In order to evaluate the dynamic range and sensitivity of constructs to ions, we co-expressed them in CHO cells with Cl−-selective GlyR channels and performed simultaneous monitoring of whole-cell currents and fluorescent signals. Whole-cell recordings were performed with different Cl− concentrations in the pipette solution ([Cl−]p = 4–135 mM). To activate GlyR channels, glycine was applied using pressure pulses. For this, a pipette containing 200 μM glycine dissolved in extracellular solution was advanced to within 30–50 μm of the recorded cell (Figure 5A).
Figure 5. Calibration of ClopHensor for Cl−. (A) Micrographs of CHO cell co-transfected by ClopHensor and GlyR taken with white light (top) and 545 nm excitation (bottom). Note the patch pipette on the cell and puff pipette for glycine application at about 50 μm from the recorded cell. (B) Relative changes in RCl (F458/F545) measured in three cells during whole-cell recordings with different [Cl−]p: 4 mM (black trace), 20 mM (blue trace), and 135 mM (red trace). Each trace represents data from a single cell. Time = 0 corresponds to the moment the membrane breaks to give whole-cell mode. (C) Relative changes in RpH (F488/F458) recorded simultaneously in the same cells as in (B) before and after cells transition into the whole-cell configuration. (D) Calibration curve for ClopHensor obtained by recording of RCl at six different [Cl−]p: 4, 10, 20, 60, 100, and 135 mM. Kd = 38.9 ± 6.5 mM (mean ± s.e.m.). Data from 5–7 cells for each [Cl−]p are presented. Note the approximately four-fold change in RCl when [Cl−]i is adjusted from 4 to 135 mM.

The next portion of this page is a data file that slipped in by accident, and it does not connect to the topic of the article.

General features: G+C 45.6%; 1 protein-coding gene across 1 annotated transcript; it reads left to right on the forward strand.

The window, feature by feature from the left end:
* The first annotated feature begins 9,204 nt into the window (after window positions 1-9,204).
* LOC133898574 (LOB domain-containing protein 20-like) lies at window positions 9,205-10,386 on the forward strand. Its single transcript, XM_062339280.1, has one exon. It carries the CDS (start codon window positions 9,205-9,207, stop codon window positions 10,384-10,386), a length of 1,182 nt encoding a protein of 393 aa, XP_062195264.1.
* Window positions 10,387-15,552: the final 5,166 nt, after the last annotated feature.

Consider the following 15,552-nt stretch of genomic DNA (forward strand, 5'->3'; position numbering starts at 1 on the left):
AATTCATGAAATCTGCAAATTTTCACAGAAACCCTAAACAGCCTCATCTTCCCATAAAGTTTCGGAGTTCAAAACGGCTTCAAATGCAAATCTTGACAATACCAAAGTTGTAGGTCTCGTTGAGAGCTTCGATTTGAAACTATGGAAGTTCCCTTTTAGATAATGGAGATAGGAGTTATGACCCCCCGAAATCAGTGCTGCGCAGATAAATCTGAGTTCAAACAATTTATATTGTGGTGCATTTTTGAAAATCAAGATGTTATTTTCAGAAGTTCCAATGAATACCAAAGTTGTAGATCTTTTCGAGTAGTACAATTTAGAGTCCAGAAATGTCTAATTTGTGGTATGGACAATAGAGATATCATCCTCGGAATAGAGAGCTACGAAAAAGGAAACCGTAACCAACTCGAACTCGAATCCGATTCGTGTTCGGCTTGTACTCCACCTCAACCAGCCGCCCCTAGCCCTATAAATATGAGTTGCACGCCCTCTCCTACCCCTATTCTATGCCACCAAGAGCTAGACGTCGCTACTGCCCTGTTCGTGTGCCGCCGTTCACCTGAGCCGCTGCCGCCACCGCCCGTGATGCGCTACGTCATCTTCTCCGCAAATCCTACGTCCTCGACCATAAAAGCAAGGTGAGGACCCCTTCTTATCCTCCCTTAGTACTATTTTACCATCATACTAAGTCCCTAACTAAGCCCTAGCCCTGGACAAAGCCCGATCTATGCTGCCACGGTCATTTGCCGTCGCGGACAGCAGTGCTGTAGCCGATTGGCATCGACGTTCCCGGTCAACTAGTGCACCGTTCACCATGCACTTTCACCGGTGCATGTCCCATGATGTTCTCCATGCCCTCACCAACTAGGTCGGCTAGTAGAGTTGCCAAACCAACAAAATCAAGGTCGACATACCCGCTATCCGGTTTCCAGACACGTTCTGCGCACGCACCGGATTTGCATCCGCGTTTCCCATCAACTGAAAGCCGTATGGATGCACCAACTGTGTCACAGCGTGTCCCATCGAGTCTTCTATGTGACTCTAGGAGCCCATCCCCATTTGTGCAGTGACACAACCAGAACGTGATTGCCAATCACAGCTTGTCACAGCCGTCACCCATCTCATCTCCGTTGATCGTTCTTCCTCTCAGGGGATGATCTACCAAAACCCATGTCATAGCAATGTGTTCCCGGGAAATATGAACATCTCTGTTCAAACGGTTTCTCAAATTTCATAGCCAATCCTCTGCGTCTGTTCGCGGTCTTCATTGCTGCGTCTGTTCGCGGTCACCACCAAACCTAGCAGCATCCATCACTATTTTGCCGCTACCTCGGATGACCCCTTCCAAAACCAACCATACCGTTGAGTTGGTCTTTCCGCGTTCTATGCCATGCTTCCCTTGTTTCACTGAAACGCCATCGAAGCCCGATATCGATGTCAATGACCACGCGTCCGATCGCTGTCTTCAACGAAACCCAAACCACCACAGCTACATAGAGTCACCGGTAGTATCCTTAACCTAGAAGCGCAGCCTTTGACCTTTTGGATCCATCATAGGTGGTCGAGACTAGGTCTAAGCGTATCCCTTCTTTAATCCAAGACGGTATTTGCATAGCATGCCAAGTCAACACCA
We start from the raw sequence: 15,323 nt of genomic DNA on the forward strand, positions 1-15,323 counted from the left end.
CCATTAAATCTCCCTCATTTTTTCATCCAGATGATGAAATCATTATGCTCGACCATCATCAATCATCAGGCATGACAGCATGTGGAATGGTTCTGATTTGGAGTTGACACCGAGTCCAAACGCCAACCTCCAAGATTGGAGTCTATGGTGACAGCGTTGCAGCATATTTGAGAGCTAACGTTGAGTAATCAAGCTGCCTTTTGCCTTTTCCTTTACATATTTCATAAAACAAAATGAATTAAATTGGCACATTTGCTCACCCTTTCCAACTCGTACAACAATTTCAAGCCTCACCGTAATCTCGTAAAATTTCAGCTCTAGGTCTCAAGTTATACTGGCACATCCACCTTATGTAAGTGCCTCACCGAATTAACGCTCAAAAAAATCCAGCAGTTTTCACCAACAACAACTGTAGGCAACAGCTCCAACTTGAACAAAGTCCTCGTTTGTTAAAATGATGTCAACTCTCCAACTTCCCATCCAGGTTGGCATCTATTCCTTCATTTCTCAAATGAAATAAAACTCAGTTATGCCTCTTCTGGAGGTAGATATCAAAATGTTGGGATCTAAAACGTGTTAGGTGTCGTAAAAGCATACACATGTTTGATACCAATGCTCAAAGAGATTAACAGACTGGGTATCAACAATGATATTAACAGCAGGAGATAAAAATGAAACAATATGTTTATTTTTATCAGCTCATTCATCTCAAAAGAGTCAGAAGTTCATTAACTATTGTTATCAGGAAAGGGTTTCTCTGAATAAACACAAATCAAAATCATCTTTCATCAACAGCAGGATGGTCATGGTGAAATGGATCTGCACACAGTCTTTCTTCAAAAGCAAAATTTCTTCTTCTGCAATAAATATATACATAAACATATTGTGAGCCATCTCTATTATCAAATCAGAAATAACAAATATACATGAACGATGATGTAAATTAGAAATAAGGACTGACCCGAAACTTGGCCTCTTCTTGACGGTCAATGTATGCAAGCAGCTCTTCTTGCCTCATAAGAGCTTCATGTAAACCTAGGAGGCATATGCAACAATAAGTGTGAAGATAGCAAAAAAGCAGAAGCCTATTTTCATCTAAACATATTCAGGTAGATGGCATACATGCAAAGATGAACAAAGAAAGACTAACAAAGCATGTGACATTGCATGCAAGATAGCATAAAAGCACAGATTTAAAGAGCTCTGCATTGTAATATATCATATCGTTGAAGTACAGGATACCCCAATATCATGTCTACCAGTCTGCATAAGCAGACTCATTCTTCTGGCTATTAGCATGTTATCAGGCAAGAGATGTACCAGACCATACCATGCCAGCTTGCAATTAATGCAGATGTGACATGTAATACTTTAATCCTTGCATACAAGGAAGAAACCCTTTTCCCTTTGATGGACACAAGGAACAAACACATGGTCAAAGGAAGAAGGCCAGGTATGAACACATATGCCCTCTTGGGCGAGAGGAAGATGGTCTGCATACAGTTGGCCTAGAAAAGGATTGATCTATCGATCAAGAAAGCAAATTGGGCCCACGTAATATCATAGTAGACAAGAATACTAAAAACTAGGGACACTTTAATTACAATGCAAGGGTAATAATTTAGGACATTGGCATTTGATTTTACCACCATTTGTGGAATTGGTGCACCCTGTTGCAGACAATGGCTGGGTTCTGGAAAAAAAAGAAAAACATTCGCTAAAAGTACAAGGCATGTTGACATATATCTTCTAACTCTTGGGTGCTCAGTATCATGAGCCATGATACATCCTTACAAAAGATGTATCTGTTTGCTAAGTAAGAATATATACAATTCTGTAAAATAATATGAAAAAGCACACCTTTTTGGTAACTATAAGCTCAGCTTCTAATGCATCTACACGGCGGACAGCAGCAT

For ratiometric monitoring, following the approach presented in Arosio et al. (2010) we used the ratio RCl = F458/F545 for measurement of intracellular Cl− concentration ([Cl−]i), and for calculating intracellular pH values (pHi) the ratio RpH = F488/F458 was used.